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What’s the Impact of Denying Safe Contraception to Women?

While Andy Hammond continues his enlightened viewpoint that women who want birth control are nothing more than promiscuous miscreants who want the federal government to subsidize their totally unnecessary sexuality, people in the reality-based community are measuring the impact of conservative social policy on the health of women, and the results are deeply troubling.

Now if this were just Andy, it probably wouldn’t matter. In Montana, unfortunately, we are seeing the ideology translate into policy. In recent months

  • Broadus pharmacist John Lane has announced his intention to “save humanity” by denying access to birth control;
  • Snyder Drug in Great Falls has announced plans to stop filling birth control prescriptions for “moral and business” reasons;
  • College students faced enormous increases in the cost of contraception;
  • Representative Rehberg voted to deny federal funding for family planning services for hundreds of thousands of low-income Americans.

What happens when a nation, dominated by a conservative orthodoxy about sexuality, restricts access to safe contraception? The very abortions conservatives decry. Increased teenage birth rate. Increased infant mortality. Health complications for women. The social burden of unwanted children. Financial instability.

When the United States lags behind Croatia and Cuba in terms of the safety of pregnancy and childbirth, it doesn’t take much of a social scientist to realize that we need to do more, not less, to ensure safe, affordable access to family planning in the United States.

Despite the tone of Andy’s posts, access to family planning is not a joke. It’s a serious subject with repercussions for real people and society as a whole. Andy and social conservatives may be “astounded” that people believe affordable access to health care should exist for everyone, but isn’t it more astounding that we would tolerate denying access to family planning to satisfy a minority, conservative opinion?

If you appreciate an independent voice holding Montana politicians accountable and informing voters, and you can throw a few dollars a month our way, we would certainly appreciate it.

About the author

Don Pogreba

Don Pogreba has been writing about Montana politics since 2005 and teaching high school English since 2000. He's a former debate coach, and loyal, if often sad, fan of the San Diego Padres and Portland Timbers. He spends far too many hours of his life working at school and on his small business, Big Sky Debate.
His work has appeared in Politico and Rewire.
In the past few years, travel has become a priority, whether it's a road trip to some little town in Montana or a museum of culture in Ísafjörður, Iceland.


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  • Times like this, I think that the problem with way too many conservatives is that they’ve internalized the idea that government is incapable of actually changing anything to the extent that they view all policy as symbolic.

    And, as symbols, just as we should tell people to be abstinent, our policy should only espouse abstinence.

    The government is a bully pulpit, nothing more.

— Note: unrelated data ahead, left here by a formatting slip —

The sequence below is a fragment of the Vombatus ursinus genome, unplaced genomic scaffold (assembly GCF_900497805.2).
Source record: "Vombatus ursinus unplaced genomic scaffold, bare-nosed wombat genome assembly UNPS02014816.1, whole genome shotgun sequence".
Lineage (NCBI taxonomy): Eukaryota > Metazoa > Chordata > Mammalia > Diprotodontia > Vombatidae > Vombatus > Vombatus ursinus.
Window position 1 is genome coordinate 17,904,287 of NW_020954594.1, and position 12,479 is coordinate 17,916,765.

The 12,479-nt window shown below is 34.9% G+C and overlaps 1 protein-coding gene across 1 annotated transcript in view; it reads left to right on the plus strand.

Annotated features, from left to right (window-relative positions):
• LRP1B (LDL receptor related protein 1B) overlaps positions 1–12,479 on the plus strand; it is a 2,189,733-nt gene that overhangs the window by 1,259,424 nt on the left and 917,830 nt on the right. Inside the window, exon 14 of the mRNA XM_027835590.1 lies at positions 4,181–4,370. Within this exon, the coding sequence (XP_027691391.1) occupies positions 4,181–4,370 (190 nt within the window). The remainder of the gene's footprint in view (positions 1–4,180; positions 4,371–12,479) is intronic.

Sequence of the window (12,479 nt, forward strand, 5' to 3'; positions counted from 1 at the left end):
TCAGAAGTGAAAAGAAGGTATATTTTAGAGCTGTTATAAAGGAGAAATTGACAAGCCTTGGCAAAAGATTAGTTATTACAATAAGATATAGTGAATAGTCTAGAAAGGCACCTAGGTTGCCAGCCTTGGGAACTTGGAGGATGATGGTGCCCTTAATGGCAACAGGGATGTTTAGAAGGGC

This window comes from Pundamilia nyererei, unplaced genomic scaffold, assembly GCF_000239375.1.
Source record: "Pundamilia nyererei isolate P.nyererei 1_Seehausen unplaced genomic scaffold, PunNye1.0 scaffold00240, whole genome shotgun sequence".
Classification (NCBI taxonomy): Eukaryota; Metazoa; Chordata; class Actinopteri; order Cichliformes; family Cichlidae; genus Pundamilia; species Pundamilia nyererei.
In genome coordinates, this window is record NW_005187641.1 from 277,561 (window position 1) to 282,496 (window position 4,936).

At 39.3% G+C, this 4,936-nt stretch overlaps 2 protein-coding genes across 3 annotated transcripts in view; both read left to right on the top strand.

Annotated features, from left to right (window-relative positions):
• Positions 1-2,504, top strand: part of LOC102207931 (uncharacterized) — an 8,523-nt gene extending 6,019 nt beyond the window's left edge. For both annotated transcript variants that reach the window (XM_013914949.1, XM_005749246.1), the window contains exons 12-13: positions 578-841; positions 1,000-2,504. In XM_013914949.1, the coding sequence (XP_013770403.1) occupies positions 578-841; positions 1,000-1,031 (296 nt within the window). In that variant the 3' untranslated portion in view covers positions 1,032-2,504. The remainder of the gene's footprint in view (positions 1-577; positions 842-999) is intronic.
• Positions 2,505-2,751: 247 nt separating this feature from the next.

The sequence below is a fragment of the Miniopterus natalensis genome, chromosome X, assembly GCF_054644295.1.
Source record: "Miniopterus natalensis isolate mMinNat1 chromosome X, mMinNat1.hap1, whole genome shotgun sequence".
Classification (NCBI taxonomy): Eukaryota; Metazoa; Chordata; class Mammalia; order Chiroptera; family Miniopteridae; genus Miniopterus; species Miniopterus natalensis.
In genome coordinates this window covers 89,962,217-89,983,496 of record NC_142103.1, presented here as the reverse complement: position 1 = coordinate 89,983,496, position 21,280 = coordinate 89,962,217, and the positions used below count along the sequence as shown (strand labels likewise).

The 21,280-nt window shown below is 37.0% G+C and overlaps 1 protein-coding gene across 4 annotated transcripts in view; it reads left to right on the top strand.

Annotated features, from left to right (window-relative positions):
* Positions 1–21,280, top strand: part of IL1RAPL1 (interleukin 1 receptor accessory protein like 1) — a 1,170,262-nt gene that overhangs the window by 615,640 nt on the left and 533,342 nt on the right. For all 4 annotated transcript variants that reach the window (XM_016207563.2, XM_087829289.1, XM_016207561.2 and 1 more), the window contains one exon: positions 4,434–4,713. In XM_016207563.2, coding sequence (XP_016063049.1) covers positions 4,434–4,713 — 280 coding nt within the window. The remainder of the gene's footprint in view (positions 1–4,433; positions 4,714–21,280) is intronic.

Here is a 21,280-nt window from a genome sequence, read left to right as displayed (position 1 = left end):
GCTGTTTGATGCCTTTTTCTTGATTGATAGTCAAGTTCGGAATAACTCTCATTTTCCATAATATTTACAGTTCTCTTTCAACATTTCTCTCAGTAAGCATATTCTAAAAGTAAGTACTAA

• On the contrary. Government is not a bully pulpit. It is the machinery of death. And right now, with politics so polarized, we are at a place where we can select from a particularly reactionary bunch of people. All politics is sliding to the right. Take Mitt Romney, whose political compass rating is only slightly less authoritarian that Adolf Hitler’s. This person, despite the attempts by the left blogosphere to discredit him, is a definite possibility. Furthermore, Bush has demonstrated time and time again that the government is not a bully pulpit. The government is capable of suspending the Constitution in toto, because even though the PATRIOT Act is as far as things have gone thus far, the spirit of passivity is sufficiently widespread that anything can justify total suspension of the law, at which point the government will be exposed for what it is, the rule of force, not the rule of law.

  • So show me where I say “women who want birth control are nothing more than promiscuous miscreants who want the federal government to subsidize their totally unnecessary sexuality” or anything near that.

    Women can do whatever they want sexually. I really don’t care. I just don’t think taxpayers should subsidize their birth control any more than I think taxpayers should subsidize my Lovastatin.

    What’s wrong with expecting a little self control and personal responsibility?

  • So, do you think the federal government should not subsidize health care at all? If so, it seems odd that you single out family planning. If not, why do you exclude family planning?

    As to your first question…I think you answered that in your comment.

  • I doubt you’ll be back, because your typing the big words to get here twice seems unlikely, but you might want to consider doing some reading about the subject of health care.

    Reproductive health is a critical component of health care. Abortions, which can be performed for many reasons, including the health of the mother, are part of health care. Birth control pills are also used a number of additional health functions, according to the National Institutes of Health:

    treat heavy or irregular menstruation and endometriosis (a condition in which the type of tissue that lines the uterus [womb] grows in other areas of the body and causes pain, heavy or irregular menstruation [periods], and other symptoms).

    And I’m a moron?

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